Payments that were supposed to help livestock producers have instead put a number of farms at risk, says the chairman of Alberta Pork.
Shortfalls in payments under the Alberta Farm Recovery Program are serious enough that there could be a shortage of hogs for processing, said Herman Simons, who farms north of Tees.
A number of beef and hog producers who were expecting a second round of payments through the provincial program are instead getting bills, Simons said.
Others are getting 40 per cent or less of what they expected in the second disbursement under the AFRP II program, which was announced last June.
Funded by Alberta Agriculture and Rural Development, the program has been administered through Agriculture Financial Services Corp., an arm of the provincial government.
Of the 25,000 or so beef and swine farmers who received initial payments, 163 have been asked to return money because they were overpaid, said Simons.
That includes about 60 of the province’s largest hog farmers, who are being asked to return a total of $6.1 million, he said.
“The majority of that, it seems to us, was larger producers, so it’s going to have a major impact,” said Simons.
The result, including a further loss of credibility with banks, means more Alberta hog farms could go under when the industry is already down 25 per cent from where it was two years ago, he said.
Hog producers tried to warn the province in November that trouble was brewing with the plan, said Simons.
He said he’s scheduled to meet with Agriculture Minister George Groeneveld on Monday, but doesn’t expect an immediate solution.
Wayne McDonald, senior manager of business risk management with AFSC, said about 5,000 producers applied for AFRP II support who had not previously submitted information about their operations under other programs. Still others provided revised information.
The result was more money being paid out than had been estimated.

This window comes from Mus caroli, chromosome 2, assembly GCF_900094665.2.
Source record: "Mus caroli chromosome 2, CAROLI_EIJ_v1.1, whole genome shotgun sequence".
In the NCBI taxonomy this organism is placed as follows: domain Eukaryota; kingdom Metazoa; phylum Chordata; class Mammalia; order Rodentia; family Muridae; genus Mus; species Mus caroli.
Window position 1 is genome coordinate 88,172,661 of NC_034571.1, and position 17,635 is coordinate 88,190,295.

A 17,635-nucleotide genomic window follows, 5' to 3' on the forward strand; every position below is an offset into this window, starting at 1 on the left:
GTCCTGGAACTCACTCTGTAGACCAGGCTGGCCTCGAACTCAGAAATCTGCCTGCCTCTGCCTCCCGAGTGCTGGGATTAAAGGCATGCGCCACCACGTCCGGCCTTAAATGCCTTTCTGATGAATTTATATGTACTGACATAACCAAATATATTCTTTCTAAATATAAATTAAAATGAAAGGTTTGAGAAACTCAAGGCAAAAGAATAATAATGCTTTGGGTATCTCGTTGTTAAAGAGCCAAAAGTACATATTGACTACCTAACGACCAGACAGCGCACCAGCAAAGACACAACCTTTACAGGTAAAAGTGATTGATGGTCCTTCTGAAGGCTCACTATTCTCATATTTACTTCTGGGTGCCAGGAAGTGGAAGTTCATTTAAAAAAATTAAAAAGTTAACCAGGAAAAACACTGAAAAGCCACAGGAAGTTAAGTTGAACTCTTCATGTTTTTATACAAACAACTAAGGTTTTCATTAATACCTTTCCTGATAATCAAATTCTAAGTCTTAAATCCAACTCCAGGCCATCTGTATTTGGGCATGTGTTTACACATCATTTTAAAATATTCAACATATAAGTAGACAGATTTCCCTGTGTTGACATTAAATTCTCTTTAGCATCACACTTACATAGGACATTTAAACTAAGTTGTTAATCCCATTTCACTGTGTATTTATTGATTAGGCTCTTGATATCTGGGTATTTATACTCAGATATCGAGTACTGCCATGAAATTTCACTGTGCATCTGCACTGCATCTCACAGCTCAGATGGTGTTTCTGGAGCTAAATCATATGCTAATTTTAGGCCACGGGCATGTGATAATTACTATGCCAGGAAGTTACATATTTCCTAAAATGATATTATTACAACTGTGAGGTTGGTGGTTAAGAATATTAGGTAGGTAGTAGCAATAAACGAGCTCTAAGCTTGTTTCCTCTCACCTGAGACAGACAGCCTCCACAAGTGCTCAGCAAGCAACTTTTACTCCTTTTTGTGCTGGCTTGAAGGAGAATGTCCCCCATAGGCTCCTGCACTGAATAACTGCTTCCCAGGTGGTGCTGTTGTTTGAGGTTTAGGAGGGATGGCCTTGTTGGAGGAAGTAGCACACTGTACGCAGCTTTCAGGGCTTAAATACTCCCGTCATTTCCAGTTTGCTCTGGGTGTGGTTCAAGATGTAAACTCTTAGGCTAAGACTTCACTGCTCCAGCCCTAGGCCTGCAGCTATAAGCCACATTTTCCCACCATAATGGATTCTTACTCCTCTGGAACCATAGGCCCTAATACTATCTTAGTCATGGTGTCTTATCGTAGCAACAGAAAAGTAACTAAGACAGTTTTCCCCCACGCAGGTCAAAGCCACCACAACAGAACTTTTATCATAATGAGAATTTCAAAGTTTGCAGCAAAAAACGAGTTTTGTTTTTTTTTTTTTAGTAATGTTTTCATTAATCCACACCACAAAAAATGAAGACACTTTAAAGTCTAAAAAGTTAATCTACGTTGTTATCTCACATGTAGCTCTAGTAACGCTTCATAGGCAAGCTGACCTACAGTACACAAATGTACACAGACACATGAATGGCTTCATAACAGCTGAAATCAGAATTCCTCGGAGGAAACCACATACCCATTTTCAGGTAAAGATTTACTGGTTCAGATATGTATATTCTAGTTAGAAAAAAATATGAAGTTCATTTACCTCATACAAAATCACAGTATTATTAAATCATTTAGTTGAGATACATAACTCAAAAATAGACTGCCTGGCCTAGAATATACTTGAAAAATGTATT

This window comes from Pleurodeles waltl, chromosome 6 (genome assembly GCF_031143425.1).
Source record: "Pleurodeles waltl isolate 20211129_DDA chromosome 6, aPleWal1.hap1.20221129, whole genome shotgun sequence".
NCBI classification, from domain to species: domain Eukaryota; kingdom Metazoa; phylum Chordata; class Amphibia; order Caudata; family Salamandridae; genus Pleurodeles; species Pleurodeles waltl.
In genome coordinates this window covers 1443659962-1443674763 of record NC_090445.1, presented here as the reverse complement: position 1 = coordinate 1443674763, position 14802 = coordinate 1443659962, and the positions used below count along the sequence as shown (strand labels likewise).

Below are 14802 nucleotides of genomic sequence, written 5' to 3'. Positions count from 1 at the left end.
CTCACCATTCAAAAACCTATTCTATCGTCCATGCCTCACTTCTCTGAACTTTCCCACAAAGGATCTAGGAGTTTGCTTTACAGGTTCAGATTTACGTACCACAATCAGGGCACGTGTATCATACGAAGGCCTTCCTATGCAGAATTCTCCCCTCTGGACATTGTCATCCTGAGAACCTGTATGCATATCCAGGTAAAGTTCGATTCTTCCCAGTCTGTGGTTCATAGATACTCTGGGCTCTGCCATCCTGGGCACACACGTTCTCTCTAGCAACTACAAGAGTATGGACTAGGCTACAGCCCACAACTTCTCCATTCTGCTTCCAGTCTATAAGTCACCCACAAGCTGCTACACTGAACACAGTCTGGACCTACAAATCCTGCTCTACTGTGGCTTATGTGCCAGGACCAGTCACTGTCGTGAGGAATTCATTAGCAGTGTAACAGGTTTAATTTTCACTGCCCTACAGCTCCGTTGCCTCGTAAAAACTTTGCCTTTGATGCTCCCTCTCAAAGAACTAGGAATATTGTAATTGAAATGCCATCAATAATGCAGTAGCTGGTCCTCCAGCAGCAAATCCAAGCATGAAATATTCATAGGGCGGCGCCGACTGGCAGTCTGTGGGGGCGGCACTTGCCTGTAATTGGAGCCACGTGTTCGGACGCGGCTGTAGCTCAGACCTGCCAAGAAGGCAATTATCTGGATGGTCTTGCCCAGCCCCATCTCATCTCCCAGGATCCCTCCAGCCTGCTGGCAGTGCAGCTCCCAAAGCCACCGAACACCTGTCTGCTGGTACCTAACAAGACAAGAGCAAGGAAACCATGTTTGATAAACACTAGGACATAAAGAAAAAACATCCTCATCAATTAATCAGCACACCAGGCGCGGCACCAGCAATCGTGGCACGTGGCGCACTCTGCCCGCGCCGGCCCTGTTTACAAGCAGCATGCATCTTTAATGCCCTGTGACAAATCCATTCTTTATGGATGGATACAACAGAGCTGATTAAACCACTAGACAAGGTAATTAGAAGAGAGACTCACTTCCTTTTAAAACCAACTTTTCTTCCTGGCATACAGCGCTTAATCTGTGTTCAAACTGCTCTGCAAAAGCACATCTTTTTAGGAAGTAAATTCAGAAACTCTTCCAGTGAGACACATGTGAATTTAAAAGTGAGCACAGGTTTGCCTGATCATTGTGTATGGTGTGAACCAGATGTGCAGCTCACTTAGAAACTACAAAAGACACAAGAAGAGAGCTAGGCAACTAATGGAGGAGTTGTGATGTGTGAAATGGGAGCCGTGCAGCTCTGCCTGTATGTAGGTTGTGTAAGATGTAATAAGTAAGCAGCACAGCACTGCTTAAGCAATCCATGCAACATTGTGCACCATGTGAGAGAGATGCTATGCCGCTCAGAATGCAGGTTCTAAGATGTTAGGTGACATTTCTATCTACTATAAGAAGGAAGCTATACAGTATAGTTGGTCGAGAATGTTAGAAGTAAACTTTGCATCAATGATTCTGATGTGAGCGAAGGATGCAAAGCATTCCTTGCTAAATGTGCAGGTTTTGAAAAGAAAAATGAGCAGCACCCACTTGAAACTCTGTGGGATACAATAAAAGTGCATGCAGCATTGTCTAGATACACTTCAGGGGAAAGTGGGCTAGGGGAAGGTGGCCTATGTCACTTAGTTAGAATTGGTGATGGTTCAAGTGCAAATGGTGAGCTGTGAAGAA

About $210 million of the $300 million earmarked for AFRP II went out in the first payment.
A second problem, said McDonald, occurred when AFSC made payments on a priority basis to several hundred producers who were in urgent need of money.
These were incorrectly characterized as exempted income under the Canadian Agricultural Income Stabilization program, resulting in overpayments under that federal-provincial program.
These must now be repaid, said McDonald.
In some cases, money has been deducted from the second round of AFRP II payments or payments under the AgriStability program, which replaced CAIS.
McDonald said affected producers have two years to repay money that is still owing, with no interest charges.
They can also convert that obligation into an AFSC loan that will require no interest for two years and a discounted rate of interest thereafter.
“The government did look at this thing and did try to respond as quickly as possible in a favourable way to try to take away that initial hurt,” said McDonald.
Warren Brower, who farms in Southern Alberta, said cow-calf producers across Alberta are still furious with the province for what he described as the latest in 10 years of fiascoes.
He said he’s still paying for the assistance he got nearly seven years ago after the BSE scare.
“It was originally a CAIS payment, and then they changed the rules and they said now you’ve got to pay it all back.”
Brower said cattle feeders have benefited from the province’s programs, but people like him, who produce the calves they feed, are over a barrel again and thoroughly fed up.
Cow-calf producers are circulating a petition advising the minister that the province has not lived up to its promises.
“To me, I think people are mad enough to kick this government out if they don’t start listening. Frankly, they’ve pissed on us for the last 10 years.”
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